(March 29, 2013) Like the ghost of sickness past, the resort’s recurring concern about the questionable summertime conditions on its buses resurfaced in City Hall last week, re-igniting last summer’s spat over bus safety amid growing concern’s over the resort’s packed schedule this summer.
Further, despite an ongoing element of popular fear over violent behavior on public transportation, it was also reaffirmed this week that the major toll on resort buses and bus drivers is not intentional physical destruction, but violations of a more fluid nature.
“Last year was not a bad year [for property loss],” said Transportation Superintendent George Thornes. “Did we have some problems, yes … but we’ve have much worse years than that.”
However, Thornes noted, “there were more clean-ups interior-wise last year than we’ve had in the past nine years.”
When there seemed to be some confusion as to what interior clean-ups entailed, Thornes clarified the issue to be “bodily fluids.”
In a somewhat perverse sign of its own success, the popularity of the bus system’s ability to safely – and cheaply – ferry tired and intoxicated riders around the island appears to be indicated largely by the increasing volumes of urine and vomit mopped up off its floors.
The city has always struggled with the inherently rowdy nature of the buses, which were implemented with the express purpose of keeping intoxicated tourists off the streets and from behind the wheel. But its use by teenage visitors – particularly those participating in the Play it Safe program – has often been at the center of the debate.
Play it Safe, currently approaching its 24th season, offers free events designed to keep the high school-age revelers who flock to the resort in June away from illicit activities. It also provides them with wristbands good for free bus fare
Last year, after former Councilman Joe Hall suggested that bus safety was becoming a concern, other city officials suggested that the mass dissemination of Play it Safe wristbands was the culprit, sparking a row over the popular program, of which Hall is a major supporter.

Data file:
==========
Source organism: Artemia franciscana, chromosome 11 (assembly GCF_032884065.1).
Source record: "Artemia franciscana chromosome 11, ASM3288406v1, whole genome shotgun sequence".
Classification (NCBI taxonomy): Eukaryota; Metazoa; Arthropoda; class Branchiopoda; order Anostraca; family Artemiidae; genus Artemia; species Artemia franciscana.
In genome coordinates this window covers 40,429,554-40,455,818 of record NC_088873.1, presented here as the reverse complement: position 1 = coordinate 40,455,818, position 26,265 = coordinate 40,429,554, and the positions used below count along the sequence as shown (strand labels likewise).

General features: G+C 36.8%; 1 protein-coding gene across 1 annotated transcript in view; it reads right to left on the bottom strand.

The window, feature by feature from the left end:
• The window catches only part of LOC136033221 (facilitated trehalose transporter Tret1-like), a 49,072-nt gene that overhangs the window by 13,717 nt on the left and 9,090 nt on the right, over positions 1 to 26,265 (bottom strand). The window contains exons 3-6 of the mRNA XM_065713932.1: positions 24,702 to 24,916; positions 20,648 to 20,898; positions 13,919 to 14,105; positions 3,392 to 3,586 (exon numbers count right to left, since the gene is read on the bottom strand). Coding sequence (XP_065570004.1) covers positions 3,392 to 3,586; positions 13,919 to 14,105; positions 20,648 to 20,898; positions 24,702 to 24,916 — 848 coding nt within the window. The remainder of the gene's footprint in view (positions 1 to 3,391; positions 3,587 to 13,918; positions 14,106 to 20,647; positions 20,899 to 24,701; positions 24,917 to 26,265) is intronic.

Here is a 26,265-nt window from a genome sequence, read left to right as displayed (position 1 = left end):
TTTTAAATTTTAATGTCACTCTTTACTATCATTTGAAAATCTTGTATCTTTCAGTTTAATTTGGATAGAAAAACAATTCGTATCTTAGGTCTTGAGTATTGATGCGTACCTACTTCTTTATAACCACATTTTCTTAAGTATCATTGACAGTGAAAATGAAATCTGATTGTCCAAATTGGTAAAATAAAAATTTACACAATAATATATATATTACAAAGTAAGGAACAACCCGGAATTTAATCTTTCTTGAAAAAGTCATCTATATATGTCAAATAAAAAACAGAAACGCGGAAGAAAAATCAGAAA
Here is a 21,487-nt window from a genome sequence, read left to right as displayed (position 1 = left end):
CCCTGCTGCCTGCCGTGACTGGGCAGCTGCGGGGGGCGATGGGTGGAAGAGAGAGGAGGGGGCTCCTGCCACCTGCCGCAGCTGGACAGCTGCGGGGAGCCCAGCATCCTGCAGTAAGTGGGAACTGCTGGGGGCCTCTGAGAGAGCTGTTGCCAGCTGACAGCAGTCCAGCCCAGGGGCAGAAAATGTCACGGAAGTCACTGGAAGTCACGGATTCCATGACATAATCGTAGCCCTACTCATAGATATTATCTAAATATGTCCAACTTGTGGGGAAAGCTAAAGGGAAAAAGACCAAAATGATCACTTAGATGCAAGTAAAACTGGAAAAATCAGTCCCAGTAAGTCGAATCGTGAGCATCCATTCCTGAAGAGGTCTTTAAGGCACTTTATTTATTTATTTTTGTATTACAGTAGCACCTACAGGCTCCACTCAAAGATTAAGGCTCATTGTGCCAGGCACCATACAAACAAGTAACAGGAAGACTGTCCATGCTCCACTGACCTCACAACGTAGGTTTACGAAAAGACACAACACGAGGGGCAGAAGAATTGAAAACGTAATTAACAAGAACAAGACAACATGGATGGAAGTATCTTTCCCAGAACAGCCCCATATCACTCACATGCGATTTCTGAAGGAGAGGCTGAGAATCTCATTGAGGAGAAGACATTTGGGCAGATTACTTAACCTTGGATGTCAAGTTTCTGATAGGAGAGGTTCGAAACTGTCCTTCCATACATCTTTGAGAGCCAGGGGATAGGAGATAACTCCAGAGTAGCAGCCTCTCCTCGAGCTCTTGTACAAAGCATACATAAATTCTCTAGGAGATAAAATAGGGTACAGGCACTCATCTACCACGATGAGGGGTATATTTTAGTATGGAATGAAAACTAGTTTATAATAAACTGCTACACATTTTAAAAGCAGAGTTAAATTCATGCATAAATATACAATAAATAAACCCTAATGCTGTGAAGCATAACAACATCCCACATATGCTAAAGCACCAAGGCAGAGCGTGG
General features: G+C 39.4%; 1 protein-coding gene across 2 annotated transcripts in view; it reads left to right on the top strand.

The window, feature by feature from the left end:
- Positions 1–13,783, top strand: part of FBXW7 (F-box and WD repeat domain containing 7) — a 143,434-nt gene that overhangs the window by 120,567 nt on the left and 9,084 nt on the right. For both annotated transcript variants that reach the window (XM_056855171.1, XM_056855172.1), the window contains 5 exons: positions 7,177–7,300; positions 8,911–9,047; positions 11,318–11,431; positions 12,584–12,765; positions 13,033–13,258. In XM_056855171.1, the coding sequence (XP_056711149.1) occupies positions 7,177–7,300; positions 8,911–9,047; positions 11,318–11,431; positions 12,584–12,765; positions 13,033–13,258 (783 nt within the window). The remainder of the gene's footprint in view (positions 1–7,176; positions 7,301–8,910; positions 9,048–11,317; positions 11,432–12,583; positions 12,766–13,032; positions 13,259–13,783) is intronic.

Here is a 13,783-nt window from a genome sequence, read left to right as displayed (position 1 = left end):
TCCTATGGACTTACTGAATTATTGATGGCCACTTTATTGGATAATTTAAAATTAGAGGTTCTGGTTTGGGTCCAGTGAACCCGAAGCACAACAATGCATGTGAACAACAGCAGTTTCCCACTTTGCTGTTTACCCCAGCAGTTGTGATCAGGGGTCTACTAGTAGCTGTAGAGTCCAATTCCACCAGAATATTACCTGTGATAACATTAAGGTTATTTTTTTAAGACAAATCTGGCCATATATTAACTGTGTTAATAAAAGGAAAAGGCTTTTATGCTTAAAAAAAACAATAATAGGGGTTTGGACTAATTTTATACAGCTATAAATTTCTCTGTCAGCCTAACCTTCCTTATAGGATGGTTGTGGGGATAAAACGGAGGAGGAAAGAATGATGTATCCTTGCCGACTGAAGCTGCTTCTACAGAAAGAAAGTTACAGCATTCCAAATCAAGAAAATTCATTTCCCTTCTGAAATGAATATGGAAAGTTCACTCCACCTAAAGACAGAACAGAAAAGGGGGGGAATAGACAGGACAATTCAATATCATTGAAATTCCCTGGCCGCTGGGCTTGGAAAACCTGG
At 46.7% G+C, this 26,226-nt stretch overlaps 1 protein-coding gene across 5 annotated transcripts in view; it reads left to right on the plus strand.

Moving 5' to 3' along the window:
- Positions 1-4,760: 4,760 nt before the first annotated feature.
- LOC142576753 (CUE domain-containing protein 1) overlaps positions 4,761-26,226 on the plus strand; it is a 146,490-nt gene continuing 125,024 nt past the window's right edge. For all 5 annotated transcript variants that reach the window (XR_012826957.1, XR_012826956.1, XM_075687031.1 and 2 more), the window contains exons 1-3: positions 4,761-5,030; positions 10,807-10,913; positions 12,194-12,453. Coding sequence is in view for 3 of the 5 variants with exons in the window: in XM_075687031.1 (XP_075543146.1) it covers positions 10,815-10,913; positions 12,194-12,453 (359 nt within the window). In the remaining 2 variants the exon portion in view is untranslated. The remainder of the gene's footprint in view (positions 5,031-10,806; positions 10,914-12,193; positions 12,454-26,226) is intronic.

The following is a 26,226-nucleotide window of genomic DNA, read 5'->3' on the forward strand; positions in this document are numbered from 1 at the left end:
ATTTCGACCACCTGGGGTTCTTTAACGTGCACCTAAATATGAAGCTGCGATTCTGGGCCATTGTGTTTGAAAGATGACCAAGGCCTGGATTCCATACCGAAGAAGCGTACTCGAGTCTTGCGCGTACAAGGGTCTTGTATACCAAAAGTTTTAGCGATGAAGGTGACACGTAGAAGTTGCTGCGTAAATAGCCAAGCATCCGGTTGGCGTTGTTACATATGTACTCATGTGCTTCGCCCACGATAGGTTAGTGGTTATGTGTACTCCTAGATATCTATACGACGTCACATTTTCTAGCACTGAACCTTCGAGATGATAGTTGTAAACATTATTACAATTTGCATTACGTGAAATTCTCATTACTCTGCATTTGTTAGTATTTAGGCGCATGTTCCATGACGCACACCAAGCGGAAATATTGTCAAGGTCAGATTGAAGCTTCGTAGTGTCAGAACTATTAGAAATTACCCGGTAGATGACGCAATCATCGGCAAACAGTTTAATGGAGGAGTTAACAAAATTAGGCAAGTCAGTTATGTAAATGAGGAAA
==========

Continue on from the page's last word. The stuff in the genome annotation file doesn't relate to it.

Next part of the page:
Last week, Councilman Dennis Dare again broached the issue, when the application for Play it Safe’s 2013 activities came up for approval.
“I do have one concern and that has to do with the behavior on the buses,” Dare said. “The loss of buses from service when windows are broken or rails are removed … and more so, the drivers that come on board in the spring and quit soon after [is a problem].”
But Councilman Brent Ashley was quick to note that, during last year’s same debate, he, Hall and City Manager David Recor had ridden the bus during the wee hours of the morning and observed that Play it Safe participants were not the problem during the peak times of risk for destructive behavior and for, more critically, circumstances that require a mop-up crew.
“I think the bottom line was that there wasn’t that much damage or vandalism in June,” Ashley said.
“There weren’t a lot of wristbands that night we rode the bus,” Recor said. “The behavior at the time was not related to participation in the Play it Safe event.”
The problem, it seems, does not lie with any specific demographic group and instead with the sheer volume of riders, typically spurred on by the increasing concentration of events in June.
After the weekend of the 2012 OC Air Show, which also coincided with a massive car show and multiple sports tournaments, Thornes reported that bus ridership was up by 14,256 riders, a 16.2 percent increase over the 2011 air show. Furthermore, the peak of that weekend saw 87 bus deployments over a 24-hour period, the biggest in the town’s history.
Each deployment represents one bus and driver for an 8-hour shift, and since the city owns fewer than 87 buses, some vehicles had to be cleaned and prepped rapidly for multiple shifts in one day. Conversely, over a winter weekend, the city might have only five deployments in 24 hours.
With June 2013 scheduled to be the most event-heavy in the resort’s history – “slammed,” according to Recor – the problem will likely only increase, as the resort tries to cover more ground with a smaller workforce due to the hour restrictions imposed by the federal Affordable Care Act.
“I would just ask that they [Play it Safe’s organizers] be very diligent in dispensing the wristbands, to make sure it’s to participants,” Dare said. “The young adults that come and participate in the events aren’t the problem, they’re the responsible ones.”